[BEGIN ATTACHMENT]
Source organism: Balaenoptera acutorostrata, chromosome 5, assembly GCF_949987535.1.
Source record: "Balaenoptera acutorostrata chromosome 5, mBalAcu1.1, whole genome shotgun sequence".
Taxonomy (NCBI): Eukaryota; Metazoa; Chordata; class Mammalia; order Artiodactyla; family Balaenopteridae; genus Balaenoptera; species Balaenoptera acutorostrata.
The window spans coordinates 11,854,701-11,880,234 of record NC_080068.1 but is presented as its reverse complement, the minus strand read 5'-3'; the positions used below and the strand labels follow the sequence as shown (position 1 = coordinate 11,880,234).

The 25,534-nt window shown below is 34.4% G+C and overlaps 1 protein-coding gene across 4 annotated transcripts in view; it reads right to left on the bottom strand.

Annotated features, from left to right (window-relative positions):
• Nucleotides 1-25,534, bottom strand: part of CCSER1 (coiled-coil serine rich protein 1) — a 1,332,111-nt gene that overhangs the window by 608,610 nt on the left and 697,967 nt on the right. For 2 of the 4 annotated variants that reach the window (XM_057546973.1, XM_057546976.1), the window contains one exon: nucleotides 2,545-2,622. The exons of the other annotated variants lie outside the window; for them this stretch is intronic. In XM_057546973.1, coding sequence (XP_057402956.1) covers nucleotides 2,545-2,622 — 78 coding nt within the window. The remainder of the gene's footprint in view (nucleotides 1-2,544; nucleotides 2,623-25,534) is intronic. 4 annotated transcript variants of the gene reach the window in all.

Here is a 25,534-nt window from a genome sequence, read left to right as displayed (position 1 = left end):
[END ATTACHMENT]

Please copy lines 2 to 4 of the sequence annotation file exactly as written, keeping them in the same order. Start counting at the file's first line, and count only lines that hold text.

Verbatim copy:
Source record: "Balaenoptera acutorostrata chromosome 5, mBalAcu1.1, whole genome shotgun sequence".
Taxonomy (NCBI): Eukaryota; Metazoa; Chordata; class Mammalia; order Artiodactyla; family Balaenopteridae; genus Balaenoptera; species Balaenoptera acutorostrata.
The window spans coordinates 11,854,701-11,880,234 of record NC_080068.1 but is presented as its reverse complement, the minus strand read 5'-3'; the positions used below and the strand labels follow the sequence as shown (position 1 = coordinate 11,880,234).